The flea epifauna of a suburban fox (Vulpes vulpes) population

Authors

  • Alan Buckle,

    1. Department of Zoology, Royal Holloway College, Egham, Surrey
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    • *Crop Protection Services, Department of Agriculture, Bumbong Lima, Province Wellesley, West Malaysia.

  • Stephen Harris

    1. Department of Zoology, Royal Holloway College, Egham, Surrey
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    • **Department of Zoology, The University, Woodland Road, Bristol. Reprint requests to Dr Stephen Harris.


Abstract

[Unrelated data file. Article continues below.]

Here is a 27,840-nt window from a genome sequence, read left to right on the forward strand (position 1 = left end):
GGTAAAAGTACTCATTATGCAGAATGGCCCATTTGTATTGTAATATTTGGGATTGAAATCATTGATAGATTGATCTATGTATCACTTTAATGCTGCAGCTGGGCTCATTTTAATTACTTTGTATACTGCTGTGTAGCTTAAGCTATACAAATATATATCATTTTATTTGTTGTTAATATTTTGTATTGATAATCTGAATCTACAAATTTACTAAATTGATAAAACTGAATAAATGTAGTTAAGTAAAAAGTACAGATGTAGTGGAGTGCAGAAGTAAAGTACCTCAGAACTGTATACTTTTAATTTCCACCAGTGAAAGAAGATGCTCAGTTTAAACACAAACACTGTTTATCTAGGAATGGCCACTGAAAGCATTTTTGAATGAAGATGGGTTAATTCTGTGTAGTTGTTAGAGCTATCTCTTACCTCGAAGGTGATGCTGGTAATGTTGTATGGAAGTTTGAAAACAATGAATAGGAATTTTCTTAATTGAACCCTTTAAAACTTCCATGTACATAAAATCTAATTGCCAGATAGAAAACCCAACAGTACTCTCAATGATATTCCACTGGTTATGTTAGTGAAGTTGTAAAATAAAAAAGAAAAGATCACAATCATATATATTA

Five hundred and thirteen fleas, of eight different species, were collected from a sample of 252 foxes killed in suburban London. 25–8% of foxes carried fleas, with a mean of 204 fleas per fox. Levels of infestation of male and female hosts did not differ significantly. Possible sources of the fleas infesting foxes are discussed with respect to their seasonal occurrence and fox prey composition. No evidence was found to support the suggestion that foxes obtain the majority of their fleas from prey items, although occasional heavy infestations of some flea species were probably derived from recent meals. Although Pulex irritans, Paraceras m. melis and Ctenocephalides canis, which contributed 35 % of the flea epifauna, could be considered parasitic on the fox, it seems probable that foxes pick up the majority of their fleas from the habitat through which they move. Thus, two particularly heavily infested categories of foxes were found: (1) juveniles during July-September, their fleas probably being accumulated during exploratory and play activities, and (2) all animals during the period October-December.

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